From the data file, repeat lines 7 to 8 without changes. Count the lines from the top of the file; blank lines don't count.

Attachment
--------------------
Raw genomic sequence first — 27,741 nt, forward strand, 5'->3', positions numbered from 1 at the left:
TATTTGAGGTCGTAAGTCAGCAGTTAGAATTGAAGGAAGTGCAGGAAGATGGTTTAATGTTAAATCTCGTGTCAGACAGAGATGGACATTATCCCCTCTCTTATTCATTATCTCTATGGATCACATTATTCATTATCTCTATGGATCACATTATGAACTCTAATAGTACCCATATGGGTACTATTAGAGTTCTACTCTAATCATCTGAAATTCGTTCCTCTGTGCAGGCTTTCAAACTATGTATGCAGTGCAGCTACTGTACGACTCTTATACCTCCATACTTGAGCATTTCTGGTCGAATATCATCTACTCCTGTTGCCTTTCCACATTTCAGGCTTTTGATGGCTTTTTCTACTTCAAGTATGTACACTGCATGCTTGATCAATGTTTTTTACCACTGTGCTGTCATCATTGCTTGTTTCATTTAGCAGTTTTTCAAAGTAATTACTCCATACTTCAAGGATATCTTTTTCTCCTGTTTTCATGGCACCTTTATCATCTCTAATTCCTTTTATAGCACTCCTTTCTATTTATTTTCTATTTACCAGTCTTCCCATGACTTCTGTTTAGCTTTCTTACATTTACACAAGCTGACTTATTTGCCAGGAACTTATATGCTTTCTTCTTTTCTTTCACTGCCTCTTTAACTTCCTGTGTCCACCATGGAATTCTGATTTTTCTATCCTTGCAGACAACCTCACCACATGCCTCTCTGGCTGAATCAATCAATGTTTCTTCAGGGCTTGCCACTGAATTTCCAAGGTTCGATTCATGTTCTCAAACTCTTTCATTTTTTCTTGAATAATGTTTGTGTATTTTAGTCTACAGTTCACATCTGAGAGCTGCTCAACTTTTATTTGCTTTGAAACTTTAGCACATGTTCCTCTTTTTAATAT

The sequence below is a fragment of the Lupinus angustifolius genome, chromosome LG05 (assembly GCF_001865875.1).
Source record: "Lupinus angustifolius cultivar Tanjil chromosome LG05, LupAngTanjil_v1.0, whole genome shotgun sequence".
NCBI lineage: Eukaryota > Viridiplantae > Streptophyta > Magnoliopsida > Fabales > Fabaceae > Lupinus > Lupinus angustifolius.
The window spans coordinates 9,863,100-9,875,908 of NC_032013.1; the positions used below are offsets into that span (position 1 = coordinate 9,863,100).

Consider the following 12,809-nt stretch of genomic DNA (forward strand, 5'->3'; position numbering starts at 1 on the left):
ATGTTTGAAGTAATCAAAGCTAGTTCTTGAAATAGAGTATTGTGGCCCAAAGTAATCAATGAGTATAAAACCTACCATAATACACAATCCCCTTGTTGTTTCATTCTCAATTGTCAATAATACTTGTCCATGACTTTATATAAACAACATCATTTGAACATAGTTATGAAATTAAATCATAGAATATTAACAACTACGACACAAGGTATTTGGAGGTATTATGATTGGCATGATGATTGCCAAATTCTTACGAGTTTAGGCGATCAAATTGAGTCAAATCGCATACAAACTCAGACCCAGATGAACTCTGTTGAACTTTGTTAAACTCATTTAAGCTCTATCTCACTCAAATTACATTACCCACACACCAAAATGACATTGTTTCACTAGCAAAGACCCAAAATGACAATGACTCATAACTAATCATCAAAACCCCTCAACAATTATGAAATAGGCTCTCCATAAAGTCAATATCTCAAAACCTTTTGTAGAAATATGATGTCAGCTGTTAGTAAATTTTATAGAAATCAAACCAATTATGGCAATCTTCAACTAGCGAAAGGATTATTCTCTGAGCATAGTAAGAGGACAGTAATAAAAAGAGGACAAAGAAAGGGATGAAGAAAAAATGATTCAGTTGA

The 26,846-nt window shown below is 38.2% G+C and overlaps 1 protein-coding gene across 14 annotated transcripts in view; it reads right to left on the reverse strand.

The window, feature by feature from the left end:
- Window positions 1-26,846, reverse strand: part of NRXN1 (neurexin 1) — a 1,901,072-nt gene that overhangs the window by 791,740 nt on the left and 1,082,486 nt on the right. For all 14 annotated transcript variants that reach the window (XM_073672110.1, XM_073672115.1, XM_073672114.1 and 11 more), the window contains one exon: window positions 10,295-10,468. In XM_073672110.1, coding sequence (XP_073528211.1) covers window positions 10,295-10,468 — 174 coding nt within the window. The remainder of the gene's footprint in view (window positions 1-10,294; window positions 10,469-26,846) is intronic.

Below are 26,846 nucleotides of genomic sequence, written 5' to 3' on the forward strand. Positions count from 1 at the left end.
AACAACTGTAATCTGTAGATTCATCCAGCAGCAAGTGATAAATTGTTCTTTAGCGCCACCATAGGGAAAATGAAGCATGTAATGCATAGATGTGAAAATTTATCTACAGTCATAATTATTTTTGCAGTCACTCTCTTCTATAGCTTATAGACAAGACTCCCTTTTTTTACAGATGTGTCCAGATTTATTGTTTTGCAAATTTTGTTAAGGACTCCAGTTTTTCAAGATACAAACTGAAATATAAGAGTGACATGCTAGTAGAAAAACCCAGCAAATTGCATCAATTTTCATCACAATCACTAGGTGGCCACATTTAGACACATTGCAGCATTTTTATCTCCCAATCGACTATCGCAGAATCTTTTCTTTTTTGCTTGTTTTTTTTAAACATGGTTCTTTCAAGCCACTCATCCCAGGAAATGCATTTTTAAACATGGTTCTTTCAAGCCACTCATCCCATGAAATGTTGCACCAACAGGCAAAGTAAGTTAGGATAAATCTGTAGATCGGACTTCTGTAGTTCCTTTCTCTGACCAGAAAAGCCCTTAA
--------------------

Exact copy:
Consider the following 12,809-nt stretch of genomic DNA (forward strand, 5'->3'; position numbering starts at 1 on the left):
ATGTTTGAAGTAATCAAAGCTAGTTCTTGAAATAGAGTATTGTGGCCCAAAGTAATCAATGAGTATAAAACCTACCATAATACACAATCCCCTTGTTGTTTCATTCTCAATTGTCAATAATACTTGTCCATGACTTTATATAAACAACATCATTTGAACATAGTTATGAAATTAAATCATAGAATATTAACAACTACGACACAAGGTATTTGGAGGTATTATGATTGGCATGATGATTGCCAAATTCTTACGAGTTTAGGCGATCAAATTGAGTCAAATCGCATACAAACTCAGACCCAGATGAACTCTGTTGAACTTTGTTAAACTCATTTAAGCTCTATCTCACTCAAATTACATTACCCACACACCAAAATGACATTGTTTCACTAGCAAAGACCCAAAATGACAATGACTCATAACTAATCATCAAAACCCCTCAACAATTATGAAATAGGCTCTCCATAAAGTCAATATCTCAAAACCTTTTGTAGAAATATGATGTCAGCTGTTAGTAAATTTTATAGAAATCAAACCAATTATGGCAATCTTCAACTAGCGAAAGGATTATTCTCTGAGCATAGTAAGAGGACAGTAATAAAAAGAGGACAAAGAAAGGGATGAAGAAAAAATGATTCAGTTGA